I think the keyword here is "real" (hence - authentic) - real world, a real task, something that is real for the students and has a real use in their future work or study.

For ESL students I ask them to debate in English (with the proper planning, of course) or create a spoken introduction to their hometown (which they all adore their own hometowns!) or perhaps a role play of a situation (working on their facial expressions and body language as well). For them it's how to use English in the real world.

For newbie English teacher training, they create lesson plans and resources that are later to be used in an actual class (also assessed). All the things that a qualified teacher would produce or do in their job is up for assessment (with some non-assessed or self-assessed practice sessions and observations beforehand). Again, trying to be as 'real' as possible.

Cheers,
- Bee

Maxine said...

Thanks Paul, Bea and Toppy for your enlightening comments. The message that I am getting from your postings is the importance of assessment as 'real-life' event for the learner. This supports the literature (Boyd, 2007; Scott, 2006) that suggests for an assessment task to be authentic it must be designed from the eyes of the learner. That is, the learner must perceive it to be authentic.

This leads to my next question “Is feedback an important component of authentic assessment and if so where does it 'fit'?" I am keen to read examples from your discipline area (VET, ESL, hospitality and others) of the relational nature of authentic assessment and feedback.

Also, it would be great if you could take a moment and reflect on “How you could improve your assessment tasks to achieve the principles of authentic assessment?”

I look forward to your comments.
Cheers, Maxine

Learning said...

Hey maxine,
just continuing the discussion. In VET sector it is all about competency based and to obtain evidence of competence assessments need to be authentic. However, this is not always the case. You can't always replicate the real work situations people are in to assess if they are competent so then it is a matter of creating portfolios of evidence that demonstrate particular skills, knowledge etc in isolation. A great source of VET sector literature is at the NCVER site.
http://www.ncver.edu.au/publications/1316.html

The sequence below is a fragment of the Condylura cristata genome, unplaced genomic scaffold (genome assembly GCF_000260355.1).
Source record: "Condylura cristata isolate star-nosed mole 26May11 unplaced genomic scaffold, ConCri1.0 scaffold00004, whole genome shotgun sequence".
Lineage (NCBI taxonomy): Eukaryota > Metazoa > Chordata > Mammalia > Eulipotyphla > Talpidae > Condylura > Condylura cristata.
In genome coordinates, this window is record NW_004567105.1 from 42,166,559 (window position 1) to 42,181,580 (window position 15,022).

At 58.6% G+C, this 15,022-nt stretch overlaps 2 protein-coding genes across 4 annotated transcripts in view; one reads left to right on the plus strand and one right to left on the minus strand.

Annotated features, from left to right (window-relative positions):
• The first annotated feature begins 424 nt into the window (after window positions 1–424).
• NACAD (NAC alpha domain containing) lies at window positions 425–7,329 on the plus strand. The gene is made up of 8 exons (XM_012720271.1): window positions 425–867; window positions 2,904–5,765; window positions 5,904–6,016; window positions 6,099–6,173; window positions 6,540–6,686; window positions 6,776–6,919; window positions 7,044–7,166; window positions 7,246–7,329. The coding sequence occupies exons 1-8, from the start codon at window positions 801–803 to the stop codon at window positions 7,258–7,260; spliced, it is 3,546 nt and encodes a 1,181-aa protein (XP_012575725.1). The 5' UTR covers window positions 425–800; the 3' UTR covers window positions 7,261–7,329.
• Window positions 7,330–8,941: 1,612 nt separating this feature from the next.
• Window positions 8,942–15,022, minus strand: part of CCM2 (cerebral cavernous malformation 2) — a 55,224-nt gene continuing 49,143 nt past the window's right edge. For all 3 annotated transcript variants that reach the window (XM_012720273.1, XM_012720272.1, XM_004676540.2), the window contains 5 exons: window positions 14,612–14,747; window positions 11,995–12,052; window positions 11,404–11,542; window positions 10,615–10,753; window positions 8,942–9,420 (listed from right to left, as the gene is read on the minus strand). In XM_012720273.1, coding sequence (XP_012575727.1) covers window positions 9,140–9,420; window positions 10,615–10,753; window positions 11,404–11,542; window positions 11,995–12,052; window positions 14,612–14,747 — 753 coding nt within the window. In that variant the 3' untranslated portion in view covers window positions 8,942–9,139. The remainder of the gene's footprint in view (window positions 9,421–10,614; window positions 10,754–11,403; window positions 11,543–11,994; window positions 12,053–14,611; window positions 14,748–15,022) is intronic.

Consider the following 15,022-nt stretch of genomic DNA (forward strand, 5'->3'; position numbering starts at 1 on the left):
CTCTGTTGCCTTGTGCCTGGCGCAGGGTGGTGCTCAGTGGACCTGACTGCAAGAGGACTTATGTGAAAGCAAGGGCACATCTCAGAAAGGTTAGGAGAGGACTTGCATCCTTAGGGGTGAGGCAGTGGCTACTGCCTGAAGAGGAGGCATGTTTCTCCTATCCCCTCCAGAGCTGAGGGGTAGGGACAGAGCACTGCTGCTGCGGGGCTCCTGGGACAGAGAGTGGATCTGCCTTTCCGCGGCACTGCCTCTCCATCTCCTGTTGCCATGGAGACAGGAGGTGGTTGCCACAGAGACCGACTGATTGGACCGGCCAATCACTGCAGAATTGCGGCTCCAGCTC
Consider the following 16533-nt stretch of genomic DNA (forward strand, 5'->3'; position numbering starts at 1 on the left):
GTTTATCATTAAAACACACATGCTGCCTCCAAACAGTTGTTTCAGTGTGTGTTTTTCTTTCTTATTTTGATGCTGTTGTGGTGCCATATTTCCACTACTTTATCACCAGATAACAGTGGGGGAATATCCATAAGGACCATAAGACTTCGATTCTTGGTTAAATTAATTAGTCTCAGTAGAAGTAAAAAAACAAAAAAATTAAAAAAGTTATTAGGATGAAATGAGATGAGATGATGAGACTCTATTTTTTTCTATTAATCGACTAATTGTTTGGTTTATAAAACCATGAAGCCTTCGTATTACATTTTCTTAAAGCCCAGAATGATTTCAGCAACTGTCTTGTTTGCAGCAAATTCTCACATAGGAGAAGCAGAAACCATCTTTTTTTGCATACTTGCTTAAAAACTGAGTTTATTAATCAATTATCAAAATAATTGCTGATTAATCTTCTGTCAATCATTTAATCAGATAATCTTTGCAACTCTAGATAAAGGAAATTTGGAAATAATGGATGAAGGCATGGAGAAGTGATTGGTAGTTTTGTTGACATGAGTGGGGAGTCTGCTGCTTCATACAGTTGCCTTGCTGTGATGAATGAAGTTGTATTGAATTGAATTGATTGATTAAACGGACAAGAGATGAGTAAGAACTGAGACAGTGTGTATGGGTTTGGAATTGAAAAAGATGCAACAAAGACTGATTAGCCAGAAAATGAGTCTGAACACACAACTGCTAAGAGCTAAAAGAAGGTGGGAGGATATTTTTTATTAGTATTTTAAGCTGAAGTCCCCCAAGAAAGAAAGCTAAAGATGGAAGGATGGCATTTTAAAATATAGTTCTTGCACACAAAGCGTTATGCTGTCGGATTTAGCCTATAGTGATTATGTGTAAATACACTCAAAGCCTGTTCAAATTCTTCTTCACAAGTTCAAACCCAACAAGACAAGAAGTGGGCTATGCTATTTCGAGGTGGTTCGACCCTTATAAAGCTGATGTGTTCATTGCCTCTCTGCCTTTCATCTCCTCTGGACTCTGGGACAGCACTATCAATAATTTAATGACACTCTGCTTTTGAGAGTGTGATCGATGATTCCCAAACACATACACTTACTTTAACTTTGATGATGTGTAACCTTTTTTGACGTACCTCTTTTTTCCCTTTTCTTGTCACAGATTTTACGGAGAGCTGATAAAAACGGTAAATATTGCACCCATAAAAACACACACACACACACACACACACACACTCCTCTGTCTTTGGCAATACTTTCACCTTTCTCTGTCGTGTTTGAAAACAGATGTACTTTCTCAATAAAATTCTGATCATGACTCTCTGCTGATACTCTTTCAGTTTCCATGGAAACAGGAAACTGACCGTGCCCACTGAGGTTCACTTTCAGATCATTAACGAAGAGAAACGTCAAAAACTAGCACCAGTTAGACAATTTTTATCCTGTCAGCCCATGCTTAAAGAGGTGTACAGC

This approach uses an assessment tool that incorporates problems that participants routinely experience in their courses and in the workplace. regards T

My space said...

Hi Max,

It seems that AA is a popular topic in our pedagogical events and this show its importance in our learning as learners and teachers at the same time. Let me share you these points that summarize AA based on literature(Barrett, 2004; Mueller, (2006):

* Students are active learners.

* Curriculum driven by student interest and relevant theses.

* Students work cooperatively with an emphasis on teamwork.

* It supports learning process through continuous scaffolding and feedback ensuring learner progress to success.

* It becomes a tool for student learning- it is therefore integrated into the process.

References:
Barrett, HC 2004, My "Online Portfolio Adventure" (Versions of my online portfolios developed using different systems or online publishing tools) viewed March 2006, http://electronicportfolios.org/myportfolio/versions.html .

Mueller, J (2006) What is Authentic Assessment (Authentic assessment toolbox) retrieved 10/5/2007
http://jonathan.mueller.faculty.noctrl.edu/toolbox/whatisit.htm

Anonymous said...

Hi Maxine,

AS far as online assessment as a teacher I have very limited experience except designing and implementing a computer marked multiple choice quiz which was appropriate for a self paced non moderated/facilitated course and it works well.

Assessment philosphy for me is a constant battle in my F2F context. Like Toppy I teach within the VET system and we need to make our assessments procedures both written and practicial as authentic as possible.

Our online team is also treying to achieve this and at the moment we are very much in our infancy in this matter.

Michael